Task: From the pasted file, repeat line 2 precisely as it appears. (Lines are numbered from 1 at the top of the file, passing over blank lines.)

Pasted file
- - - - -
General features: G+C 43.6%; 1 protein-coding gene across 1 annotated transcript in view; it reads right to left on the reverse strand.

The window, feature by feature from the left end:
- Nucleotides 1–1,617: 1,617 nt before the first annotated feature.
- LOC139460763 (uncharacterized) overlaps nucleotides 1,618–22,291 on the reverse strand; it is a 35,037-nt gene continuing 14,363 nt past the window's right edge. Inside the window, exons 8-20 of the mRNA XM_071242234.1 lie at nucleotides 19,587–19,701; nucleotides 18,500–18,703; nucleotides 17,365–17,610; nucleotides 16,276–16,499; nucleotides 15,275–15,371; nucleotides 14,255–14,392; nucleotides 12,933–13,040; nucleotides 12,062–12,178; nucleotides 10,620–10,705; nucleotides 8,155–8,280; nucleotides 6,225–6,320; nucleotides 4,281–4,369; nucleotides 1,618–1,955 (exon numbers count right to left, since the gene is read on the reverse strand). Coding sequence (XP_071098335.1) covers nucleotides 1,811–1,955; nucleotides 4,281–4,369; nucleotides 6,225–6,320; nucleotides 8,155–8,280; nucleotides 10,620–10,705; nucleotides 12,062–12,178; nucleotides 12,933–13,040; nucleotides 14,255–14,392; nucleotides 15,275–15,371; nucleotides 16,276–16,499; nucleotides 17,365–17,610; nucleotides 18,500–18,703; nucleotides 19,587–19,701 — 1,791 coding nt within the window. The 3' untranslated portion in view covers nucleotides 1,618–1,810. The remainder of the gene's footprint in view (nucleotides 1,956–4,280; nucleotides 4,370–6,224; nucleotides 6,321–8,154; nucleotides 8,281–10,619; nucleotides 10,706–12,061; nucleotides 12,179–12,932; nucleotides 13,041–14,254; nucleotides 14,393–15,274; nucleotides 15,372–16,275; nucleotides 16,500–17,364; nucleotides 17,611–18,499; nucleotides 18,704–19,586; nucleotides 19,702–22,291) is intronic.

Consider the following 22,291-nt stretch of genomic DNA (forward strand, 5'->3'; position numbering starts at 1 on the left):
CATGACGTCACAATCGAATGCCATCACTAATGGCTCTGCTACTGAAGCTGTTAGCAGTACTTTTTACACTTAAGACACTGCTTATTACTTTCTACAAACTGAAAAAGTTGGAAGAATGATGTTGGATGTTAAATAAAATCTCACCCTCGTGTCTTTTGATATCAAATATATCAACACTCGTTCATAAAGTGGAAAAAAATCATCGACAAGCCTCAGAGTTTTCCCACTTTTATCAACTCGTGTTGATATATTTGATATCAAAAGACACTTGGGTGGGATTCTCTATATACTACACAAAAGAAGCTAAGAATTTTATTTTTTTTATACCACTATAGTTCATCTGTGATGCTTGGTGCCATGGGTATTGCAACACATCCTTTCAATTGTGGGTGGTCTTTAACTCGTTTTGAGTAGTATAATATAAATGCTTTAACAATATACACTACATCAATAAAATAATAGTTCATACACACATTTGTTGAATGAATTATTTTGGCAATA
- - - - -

The window, feature by feature from the left end: